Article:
By Dan Kennedy • The press, politics, technology, culture and other passions

How a former Iowa newspaper’s name was hijacked to produce AI-generated clickbait

Clayton County, Iowa. Photo (cc) 2011 by Jsayre64.

The Clayton County Register was a respected Iowa newspaper. Founded in 1926, it lives on, having merged with The North Iowa Times in 2020. The new paper was named the Times-Register.

But that’s not the only way that the paper lives on. Kate Knibbs reports in Wired that the domain name,, is being repurposed to generate investment-oriented clickbait using artificial intelligence. Indeed, if you look at the Register’s homepage right now, you’ll find a gigantic headline, “New York Community Bancorp Faces Uphill Battle Amid Regional Banking Crisis,” accompanied by what is almost certainly an AI-generated image and a byline attributed to Emmanuel Ellerbee.

Ellerbee, Knibbs tells us, has some 30,845 articles to his credit, which is a level of output that even the greediest corporate newspaper owner would respect.

Although Knibbs doesn’t use the term “pink slime,” what she found would appear to fit: it’s garbage content, written under apparently fake bylines, taking advantage of a legacy newspaper’s brand and reputation in order to suck people in. Not that whoever is behind the faux Clayton County Register much cares about trying to lure the locals.

Knibbs begins her story by telling us about an investor named Tony Eastin who stumbled upon the Register while researching a pharmaceutical stock. Much of the story is devoted to how Eastin and his friend Sandeep Abraham tried to get to the bottom of this weird tale. They weren’t entirely successful, but they did find that a Linux server in Germany and a Polish website appeared to be involved. So, too, was a Chinese operation called “the Propaganda Department of the Party Committee of the Xinjiang Uyghur Autonomous Region.” Knibbs writes:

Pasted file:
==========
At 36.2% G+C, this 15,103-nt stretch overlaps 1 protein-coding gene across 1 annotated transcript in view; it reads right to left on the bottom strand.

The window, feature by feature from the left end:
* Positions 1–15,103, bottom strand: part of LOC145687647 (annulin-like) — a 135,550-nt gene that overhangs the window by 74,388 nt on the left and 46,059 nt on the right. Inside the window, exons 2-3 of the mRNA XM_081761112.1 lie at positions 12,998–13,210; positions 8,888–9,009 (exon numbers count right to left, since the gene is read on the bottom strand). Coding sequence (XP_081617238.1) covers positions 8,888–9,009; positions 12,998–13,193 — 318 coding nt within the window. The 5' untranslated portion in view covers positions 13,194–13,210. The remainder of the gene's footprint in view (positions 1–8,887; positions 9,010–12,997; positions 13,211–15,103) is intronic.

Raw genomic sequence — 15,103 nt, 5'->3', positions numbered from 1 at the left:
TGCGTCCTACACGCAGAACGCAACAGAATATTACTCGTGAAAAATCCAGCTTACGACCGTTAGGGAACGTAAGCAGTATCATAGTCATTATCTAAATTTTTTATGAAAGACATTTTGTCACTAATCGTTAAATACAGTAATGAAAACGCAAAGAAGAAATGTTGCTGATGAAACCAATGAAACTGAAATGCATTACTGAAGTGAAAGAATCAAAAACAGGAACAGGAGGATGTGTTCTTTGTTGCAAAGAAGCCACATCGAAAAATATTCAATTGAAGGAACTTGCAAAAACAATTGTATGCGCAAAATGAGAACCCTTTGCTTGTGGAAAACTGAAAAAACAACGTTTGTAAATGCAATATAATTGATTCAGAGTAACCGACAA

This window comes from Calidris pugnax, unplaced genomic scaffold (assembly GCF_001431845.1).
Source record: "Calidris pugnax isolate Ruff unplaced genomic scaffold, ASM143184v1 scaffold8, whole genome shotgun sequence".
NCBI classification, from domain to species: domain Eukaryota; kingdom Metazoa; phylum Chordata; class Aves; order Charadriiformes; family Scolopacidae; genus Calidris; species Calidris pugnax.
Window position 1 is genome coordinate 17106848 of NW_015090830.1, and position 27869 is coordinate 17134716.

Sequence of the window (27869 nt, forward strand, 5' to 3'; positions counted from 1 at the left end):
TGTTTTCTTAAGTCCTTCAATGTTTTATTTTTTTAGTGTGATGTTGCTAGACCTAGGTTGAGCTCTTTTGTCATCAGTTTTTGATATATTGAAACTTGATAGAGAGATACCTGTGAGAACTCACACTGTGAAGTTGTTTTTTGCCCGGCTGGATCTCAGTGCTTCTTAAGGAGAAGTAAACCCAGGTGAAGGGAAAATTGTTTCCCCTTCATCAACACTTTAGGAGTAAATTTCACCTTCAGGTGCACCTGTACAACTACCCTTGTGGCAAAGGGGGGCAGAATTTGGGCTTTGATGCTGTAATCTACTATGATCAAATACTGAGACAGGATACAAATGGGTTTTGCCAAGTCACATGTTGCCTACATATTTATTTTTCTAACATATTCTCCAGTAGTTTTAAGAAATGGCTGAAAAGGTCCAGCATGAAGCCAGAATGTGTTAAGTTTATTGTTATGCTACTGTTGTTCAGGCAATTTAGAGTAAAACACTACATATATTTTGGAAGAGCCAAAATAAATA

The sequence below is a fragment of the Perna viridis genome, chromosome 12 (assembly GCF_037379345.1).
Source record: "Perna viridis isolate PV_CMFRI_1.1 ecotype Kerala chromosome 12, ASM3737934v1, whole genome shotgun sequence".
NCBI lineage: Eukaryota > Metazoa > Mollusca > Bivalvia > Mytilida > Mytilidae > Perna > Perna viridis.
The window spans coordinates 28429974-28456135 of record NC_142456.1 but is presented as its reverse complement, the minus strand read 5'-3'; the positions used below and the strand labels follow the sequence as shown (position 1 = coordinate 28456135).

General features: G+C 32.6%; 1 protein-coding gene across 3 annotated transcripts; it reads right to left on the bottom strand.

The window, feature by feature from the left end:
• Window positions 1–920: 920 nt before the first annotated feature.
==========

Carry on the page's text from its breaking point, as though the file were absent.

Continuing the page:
Although Eastin and Abraham suspect that the network which the Register’s old site is now part of was created with straightforward moneymaking goals, they fear that more malicious actors could use the same sort of tactics to push misinformation and propaganda into search results. “This is massively threatening,” Abraham says. “We want to raise some alarm bells.”

One of the dangers of the local news crisis is that bad actors can move in and create what appears to be local content that is really anything but. There’s Pink Slime 1.0, going back about a dozen years, which employed low-wage workers in far-off locations like the Philippines to write stories for zombie newspapers. There’s Pink Slime 2.0, in which mostly right-wing websites are given semi-plausible-sounding names like the North Boston News (!) to spread political propaganda. And now, increasingly, we’re seeing examples of Pink Slime 3.0, which adds AI to the mix.

Although these sites don’t represent much of a threat at the moment, that could change. After all, the infrastructure is being put into place.

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  1. Thanks for your analysis of our article, Dan. I want to clarify that we did not imply the Chinese Communist Party with running Clayton County Register, but that we did narrow down our attribution to a single individual and his company in Poland who we highly suspect based on a lot of other evidence. I’d encourage you to read our whole report, where we lay out screenshots and technical evidence:

    That said, I think calling this phenomenon Pink Slime 3.0 is a really informative and educational way to think of it, and I think we can use that as a structuring term when investigating more of this. And I fully agree with your point about how this exacerbates the local news crisis. Thank you again!

  2. Paul Hutch

    One of those large philanthropic organizations that’s trying to help local journalism should set up an entity to accept transfer of the old domain names and keep them shut down. The decades long costs involved are relatively tiny if all they provide is a simple landing page that either redirects to the new domain or simply states the local paper closed down for good.

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